I’m starting to see that there are two different ways of doing international development work or aid work, and I think one of them is to choose a cause, and to promote that cause throughout the world or throughout a country or region. I think the other way – and a way that is somewhat new in the development region and also maybe going to end up being more effective – is by actually choosing a region, and working on that region on all of the needs that it has. Because it’s very hard to isolate the development needs of a region. You can see that here in the United States. Whether it’s a town in Montana, or in the middle of the Atlas Mountains in Morocco. Even if you restore all of the architecture, there’s still going to be problems with health and education. How can an uneducated population appreciate their historic architecture? Or how can an unhealthy or malnourished population find the energy or time to appreciate the historic buildings that they have? I think that all the development issues are completely interrelated. And that was the shift that I took with my work. I was initially focused on historic preservation, and then I realized that…it’s much more than that. In order for my first passion – the historic preservation – to be successful, I also need to help these people become educated, and healthy, and culturally aware.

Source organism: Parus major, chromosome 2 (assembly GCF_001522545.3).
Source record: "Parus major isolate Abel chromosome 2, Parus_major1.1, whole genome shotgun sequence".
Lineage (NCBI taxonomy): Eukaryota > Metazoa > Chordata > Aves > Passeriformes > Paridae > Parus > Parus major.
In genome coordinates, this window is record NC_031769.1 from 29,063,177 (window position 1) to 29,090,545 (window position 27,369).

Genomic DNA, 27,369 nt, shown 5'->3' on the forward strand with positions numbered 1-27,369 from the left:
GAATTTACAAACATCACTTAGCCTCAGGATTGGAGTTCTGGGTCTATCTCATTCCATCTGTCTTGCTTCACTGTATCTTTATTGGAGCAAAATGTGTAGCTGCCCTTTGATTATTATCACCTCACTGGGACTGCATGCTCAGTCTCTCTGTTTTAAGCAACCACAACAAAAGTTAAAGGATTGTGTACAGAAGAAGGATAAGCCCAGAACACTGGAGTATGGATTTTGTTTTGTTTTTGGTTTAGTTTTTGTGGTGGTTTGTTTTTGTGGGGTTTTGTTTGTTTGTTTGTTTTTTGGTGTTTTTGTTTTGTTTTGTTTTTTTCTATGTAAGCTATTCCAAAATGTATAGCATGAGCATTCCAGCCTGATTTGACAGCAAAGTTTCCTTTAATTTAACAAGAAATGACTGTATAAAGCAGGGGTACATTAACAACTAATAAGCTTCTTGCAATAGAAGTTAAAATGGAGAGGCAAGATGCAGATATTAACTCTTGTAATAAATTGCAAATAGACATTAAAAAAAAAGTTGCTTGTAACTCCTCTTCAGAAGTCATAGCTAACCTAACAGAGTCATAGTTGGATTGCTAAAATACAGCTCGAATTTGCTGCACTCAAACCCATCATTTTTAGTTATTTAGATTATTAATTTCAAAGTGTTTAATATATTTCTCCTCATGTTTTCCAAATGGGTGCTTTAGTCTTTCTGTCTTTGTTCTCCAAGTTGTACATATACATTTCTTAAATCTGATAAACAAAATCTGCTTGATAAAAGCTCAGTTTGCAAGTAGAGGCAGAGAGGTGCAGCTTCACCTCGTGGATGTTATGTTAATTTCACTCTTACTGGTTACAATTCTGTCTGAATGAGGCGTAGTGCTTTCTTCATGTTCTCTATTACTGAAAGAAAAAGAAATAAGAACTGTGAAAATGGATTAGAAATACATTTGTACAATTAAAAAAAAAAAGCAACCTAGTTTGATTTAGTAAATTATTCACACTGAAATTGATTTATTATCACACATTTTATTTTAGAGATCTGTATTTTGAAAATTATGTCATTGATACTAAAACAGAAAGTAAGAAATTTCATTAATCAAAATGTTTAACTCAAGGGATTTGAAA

SCOTT: What do the people of the region think of you? Do you feel they understand your intentions?